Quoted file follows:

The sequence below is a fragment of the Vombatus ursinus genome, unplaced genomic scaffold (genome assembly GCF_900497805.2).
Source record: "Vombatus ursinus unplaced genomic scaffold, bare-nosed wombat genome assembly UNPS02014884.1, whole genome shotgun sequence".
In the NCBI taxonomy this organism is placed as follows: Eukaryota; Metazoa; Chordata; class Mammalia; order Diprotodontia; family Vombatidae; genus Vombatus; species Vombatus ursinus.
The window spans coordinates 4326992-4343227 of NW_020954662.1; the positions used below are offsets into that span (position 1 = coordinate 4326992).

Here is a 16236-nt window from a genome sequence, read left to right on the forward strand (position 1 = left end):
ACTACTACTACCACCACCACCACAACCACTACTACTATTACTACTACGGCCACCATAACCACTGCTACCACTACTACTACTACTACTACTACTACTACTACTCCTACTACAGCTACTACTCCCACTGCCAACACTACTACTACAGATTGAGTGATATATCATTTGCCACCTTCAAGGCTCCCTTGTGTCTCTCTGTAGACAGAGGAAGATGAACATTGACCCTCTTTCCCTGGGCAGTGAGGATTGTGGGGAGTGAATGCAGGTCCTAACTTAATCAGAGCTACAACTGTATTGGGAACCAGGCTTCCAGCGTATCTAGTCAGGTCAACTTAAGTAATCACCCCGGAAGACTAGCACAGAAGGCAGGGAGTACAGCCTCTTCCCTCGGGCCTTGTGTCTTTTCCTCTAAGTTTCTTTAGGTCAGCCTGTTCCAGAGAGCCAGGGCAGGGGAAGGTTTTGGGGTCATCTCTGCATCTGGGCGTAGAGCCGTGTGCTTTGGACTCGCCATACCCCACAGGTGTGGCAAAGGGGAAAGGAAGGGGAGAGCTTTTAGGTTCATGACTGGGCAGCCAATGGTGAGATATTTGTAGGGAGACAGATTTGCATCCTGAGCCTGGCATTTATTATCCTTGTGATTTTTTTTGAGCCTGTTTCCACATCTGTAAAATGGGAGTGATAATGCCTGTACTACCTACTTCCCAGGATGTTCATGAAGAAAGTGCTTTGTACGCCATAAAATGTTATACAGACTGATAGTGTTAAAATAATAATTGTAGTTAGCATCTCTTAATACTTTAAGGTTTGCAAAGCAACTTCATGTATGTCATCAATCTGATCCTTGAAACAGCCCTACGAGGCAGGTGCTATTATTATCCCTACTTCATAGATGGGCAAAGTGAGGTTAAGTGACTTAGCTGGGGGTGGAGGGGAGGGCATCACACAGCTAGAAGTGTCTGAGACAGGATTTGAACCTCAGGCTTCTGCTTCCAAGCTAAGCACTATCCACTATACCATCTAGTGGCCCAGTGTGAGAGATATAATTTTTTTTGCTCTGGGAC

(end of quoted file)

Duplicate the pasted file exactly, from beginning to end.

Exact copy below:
The sequence below is a fragment of the Vombatus ursinus genome, unplaced genomic scaffold (genome assembly GCF_900497805.2).
Source record: "Vombatus ursinus unplaced genomic scaffold, bare-nosed wombat genome assembly UNPS02014884.1, whole genome shotgun sequence".
In the NCBI taxonomy this organism is placed as follows: Eukaryota; Metazoa; Chordata; class Mammalia; order Diprotodontia; family Vombatidae; genus Vombatus; species Vombatus ursinus.
The window spans coordinates 4326992-4343227 of NW_020954662.1; the positions used below are offsets into that span (position 1 = coordinate 4326992).

Here is a 16236-nt window from a genome sequence, read left to right on the forward strand (position 1 = left end):
ACTACTACTACCACCACCACCACAACCACTACTACTATTACTACTACGGCCACCATAACCACTGCTACCACTACTACTACTACTACTACTACTACTACTACTCCTACTACAGCTACTACTCCCACTGCCAACACTACTACTACAGATTGAGTGATATATCATTTGCCACCTTCAAGGCTCCCTTGTGTCTCTCTGTAGACAGAGGAAGATGAACATTGACCCTCTTTCCCTGGGCAGTGAGGATTGTGGGGAGTGAATGCAGGTCCTAACTTAATCAGAGCTACAACTGTATTGGGAACCAGGCTTCCAGCGTATCTAGTCAGGTCAACTTAAGTAATCACCCCGGAAGACTAGCACAGAAGGCAGGGAGTACAGCCTCTTCCCTCGGGCCTTGTGTCTTTTCCTCTAAGTTTCTTTAGGTCAGCCTGTTCCAGAGAGCCAGGGCAGGGGAAGGTTTTGGGGTCATCTCTGCATCTGGGCGTAGAGCCGTGTGCTTTGGACTCGCCATACCCCACAGGTGTGGCAAAGGGGAAAGGAAGGGGAGAGCTTTTAGGTTCATGACTGGGCAGCCAATGGTGAGATATTTGTAGGGAGACAGATTTGCATCCTGAGCCTGGCATTTATTATCCTTGTGATTTTTTTTGAGCCTGTTTCCACATCTGTAAAATGGGAGTGATAATGCCTGTACTACCTACTTCCCAGGATGTTCATGAAGAAAGTGCTTTGTACGCCATAAAATGTTATACAGACTGATAGTGTTAAAATAATAATTGTAGTTAGCATCTCTTAATACTTTAAGGTTTGCAAAGCAACTTCATGTATGTCATCAATCTGATCCTTGAAACAGCCCTACGAGGCAGGTGCTATTATTATCCCTACTTCATAGATGGGCAAAGTGAGGTTAAGTGACTTAGCTGGGGGTGGAGGGGAGGGCATCACACAGCTAGAAGTGTCTGAGACAGGATTTGAACCTCAGGCTTCTGCTTCCAAGCTAAGCACTATCCACTATACCATCTAGTGGCCCAGTGTGAGAGATATAATTTTTTTTGCTCTGGGAC